Diary entry: May 28th 1981
‘Mum’s forty three today and we’ve got Jean, Jane, Mark and Grandad coming over for drinks tonight. Karen and Martin might come too. Work was really boring today. I went out with my camera lunchtime and took some photo’s down by the River Thames. I went all the way down Queen Street and over Southwark Bridge near that disused power station. Didn’t hang around for too long as it was a bit deserted and I had to be back by one o’clock. That tasty policeman was outside Wood Street nick again on his horse, he’s so sexy. One day i’ll pluck up the courage to ask him for a ride 🙂 They keep playing that Quincy Jones song ‘Ai No Corrida’ on the radio, I might buy it when we’re paid ‘cos it’s really good. So glad all that John Lennon shit is finally out of the charts! Got my face a bit sunburnt today as it was really hot.’
During the hot August of 1981 Mum and I went on a two week holiday to the Amalfi Coast, not particularly good timing as Karen had given birth to my niece Kelly only two week’s prior. She remained at home with Dad as Mum and I made very good use of our time, visiting Rome, Capri, Pompeii and Mount Vesuvius, Positano, Salerno and many of the other beautiful coastal towns in that region. We had a ball, a very good time both day and night, wandering around the mountain road above the sea as the sun went down, finding places to eat, drink and socialise. It was great being on holiday with Mum, and for a decent period of time. Mornings were spent up in the hills behind the hotel, walking through lemon groves and resting under pine trees as it was scorchingly hot by 10.00am most days. As great as it was I never went anywhere hot during the peak of summer again.
Diary entry 21st August 1981:
‘We woke up early today as we had booked the boat over to Capri. What an amazing place, so beautiful. Augustus Gardens at the very top is incredible, i’ve never seen such exotic flowers. We took a ski lift to the very top of the mountain and the view was breathtaking, and later in the afternoon we visited the Blue Grotto which Mum and I loved more than anything else. We had to lie flat on our backs on this skinny boat in order to pass through the cave to the inside. I was in a bit of a panic with claustrophobia but couldn’t come back out once we had started. During the summer months the light shines through a small gap and creates the intense blue glow in the water. Wish we had something like that back in England! The driver who took us from the port in Amalfi back to the hotel was really sexy – his name’s Getano and i’ve already got a crush on him. Might just have to try and make it obvious without Mum noticing.’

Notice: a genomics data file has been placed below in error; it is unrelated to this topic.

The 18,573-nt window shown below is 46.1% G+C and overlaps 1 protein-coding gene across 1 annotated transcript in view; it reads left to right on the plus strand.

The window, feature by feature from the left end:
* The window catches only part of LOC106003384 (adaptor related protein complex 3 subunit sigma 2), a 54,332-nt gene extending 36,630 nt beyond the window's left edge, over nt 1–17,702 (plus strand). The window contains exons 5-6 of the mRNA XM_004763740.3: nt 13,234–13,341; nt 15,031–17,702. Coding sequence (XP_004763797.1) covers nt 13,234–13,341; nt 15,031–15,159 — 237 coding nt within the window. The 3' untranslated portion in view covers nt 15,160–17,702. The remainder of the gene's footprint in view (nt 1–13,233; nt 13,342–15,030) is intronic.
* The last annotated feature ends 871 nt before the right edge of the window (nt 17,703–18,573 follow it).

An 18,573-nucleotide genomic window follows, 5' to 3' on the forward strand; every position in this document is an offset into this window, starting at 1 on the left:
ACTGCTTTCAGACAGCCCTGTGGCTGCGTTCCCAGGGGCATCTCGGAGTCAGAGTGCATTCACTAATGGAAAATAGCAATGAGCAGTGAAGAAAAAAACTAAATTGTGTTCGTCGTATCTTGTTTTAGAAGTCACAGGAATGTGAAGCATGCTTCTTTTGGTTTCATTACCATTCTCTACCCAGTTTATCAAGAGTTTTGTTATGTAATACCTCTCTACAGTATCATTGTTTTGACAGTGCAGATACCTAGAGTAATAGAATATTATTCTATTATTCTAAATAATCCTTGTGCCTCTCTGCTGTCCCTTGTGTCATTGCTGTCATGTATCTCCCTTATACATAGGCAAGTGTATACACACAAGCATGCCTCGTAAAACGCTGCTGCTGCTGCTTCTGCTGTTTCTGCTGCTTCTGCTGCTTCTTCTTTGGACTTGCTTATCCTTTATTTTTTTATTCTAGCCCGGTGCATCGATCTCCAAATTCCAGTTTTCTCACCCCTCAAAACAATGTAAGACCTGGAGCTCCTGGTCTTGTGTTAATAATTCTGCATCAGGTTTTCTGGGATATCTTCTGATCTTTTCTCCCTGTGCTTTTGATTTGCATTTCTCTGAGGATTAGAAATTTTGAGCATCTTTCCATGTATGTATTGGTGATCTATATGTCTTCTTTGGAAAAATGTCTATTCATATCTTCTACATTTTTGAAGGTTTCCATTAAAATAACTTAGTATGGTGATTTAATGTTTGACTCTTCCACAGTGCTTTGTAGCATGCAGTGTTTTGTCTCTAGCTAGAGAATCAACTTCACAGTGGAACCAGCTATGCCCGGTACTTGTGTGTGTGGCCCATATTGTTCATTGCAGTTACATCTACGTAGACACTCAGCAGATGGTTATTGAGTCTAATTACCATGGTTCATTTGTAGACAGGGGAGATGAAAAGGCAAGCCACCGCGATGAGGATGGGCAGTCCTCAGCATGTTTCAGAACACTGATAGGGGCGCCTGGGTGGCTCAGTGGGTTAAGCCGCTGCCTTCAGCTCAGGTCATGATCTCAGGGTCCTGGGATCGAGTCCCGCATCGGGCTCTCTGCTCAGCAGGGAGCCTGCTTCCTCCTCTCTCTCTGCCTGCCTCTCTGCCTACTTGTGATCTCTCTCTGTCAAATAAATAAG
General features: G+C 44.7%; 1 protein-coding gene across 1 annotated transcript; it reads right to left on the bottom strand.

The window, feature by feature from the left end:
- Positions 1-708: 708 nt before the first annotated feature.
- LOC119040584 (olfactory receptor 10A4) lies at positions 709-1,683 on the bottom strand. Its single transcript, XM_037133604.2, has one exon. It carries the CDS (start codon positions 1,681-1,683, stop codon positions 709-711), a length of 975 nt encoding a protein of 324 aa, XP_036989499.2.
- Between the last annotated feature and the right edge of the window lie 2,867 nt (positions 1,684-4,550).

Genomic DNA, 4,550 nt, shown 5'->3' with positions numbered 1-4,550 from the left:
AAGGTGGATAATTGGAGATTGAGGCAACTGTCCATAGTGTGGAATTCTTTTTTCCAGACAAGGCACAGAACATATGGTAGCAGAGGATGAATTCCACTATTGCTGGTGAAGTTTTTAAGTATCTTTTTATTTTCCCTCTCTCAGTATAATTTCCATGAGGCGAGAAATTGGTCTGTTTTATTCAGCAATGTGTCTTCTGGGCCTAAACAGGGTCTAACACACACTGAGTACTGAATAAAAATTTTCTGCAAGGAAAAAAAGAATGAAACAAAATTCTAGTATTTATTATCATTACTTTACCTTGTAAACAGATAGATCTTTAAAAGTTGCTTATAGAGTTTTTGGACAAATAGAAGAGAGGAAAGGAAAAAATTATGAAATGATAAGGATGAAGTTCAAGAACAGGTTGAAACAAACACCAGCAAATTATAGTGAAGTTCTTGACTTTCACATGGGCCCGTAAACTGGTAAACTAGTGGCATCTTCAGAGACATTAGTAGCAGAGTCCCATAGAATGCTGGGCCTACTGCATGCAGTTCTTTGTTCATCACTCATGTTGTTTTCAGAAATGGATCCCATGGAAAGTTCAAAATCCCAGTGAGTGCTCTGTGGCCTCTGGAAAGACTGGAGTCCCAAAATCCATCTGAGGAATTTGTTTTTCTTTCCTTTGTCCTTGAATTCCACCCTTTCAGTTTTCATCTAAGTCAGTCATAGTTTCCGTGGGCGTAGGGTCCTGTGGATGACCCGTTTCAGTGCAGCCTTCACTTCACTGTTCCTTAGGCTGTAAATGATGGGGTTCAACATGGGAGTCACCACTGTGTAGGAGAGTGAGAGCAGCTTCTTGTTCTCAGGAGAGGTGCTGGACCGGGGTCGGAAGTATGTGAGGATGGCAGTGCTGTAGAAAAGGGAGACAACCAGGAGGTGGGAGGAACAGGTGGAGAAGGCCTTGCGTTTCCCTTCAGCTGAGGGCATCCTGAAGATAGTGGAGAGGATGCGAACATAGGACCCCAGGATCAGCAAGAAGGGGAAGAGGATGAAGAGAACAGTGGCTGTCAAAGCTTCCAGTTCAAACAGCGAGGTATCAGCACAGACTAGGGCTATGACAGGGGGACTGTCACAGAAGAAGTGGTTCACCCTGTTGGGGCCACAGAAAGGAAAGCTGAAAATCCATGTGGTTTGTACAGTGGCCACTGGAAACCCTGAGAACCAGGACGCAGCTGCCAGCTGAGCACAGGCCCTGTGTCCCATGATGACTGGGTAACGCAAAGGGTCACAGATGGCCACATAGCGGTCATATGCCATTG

Diary entry June 11th 1981:
‘Went on the train with Sharon this morning, she’s working part time in Selfridges at the make-up counter. She should go back to modelling, surely it’s much better money? Maybe she’s bored of getting her tits out. Anyway, I saw the Queen today as she was officially opening the Nat West Tower. She’s really small – I was quite close and wish i’d had my camera. Dad took me to the top of that last year – he was working on it doing the dry-lining and plastering. It’s my favourite building after the Empire State Building, I think. Me and Robert have been looking at it through my telescope from Pat’s flat in Dagenham whilst it’s being built. Also saw Lady Diana this afternoon, she was at St. Paul’s for a wedding rehearsal or something. She ran from a car straight up the front stairs. She’s really tall and skinny.’
So, it would seem that I was a bit of a royalist back then. I did see several members of the family over the years, whilst working in the heart of the city. There would always be events and functions at places like Ironmonger’s Hall, Draper’s Hall, the Mansion House and the Guidhall. I have to say I was always impressed, despite my reluctance to admit it now. I even went so far as to revel in the huge street party held in London’s Fleet Street the evening before Charles married Lady Diana. It was a great night, spent with Sue, Jenny and the gang. I found it thoroughly exciting watching the fireworks in Hyde Park before making our way towards our spot in Fleet Street, where we camped for the entire night. The atmosphere was incredible – the thunderous roar of the horses pulling the gleaming royal carriages on the way to St. Paul’s at 11.am the next morning is something I will never forget. Jenny and I took a stroll in the wee hours, walking over towards Waterloo Bridge where I took a photo just before dawn that day. Quite incredible to see how the skyline has changed in the last thirty years. No Docklands, no Lloyd’s Building, no Swiss R.E. Tower, as well those which no longer exist: Draper’s Gardens, Barclays 168 Fenchurch Street, the Kleinwort Benson Building, the old Stock Exchange. I remember vividly how it was as I spent several years working in the heart of it as a messenger boy. How times have changed in terms of security – no CCTV back then, very little security around the royal family – I was often quite close with my camera, certainly close enough to have been a threat.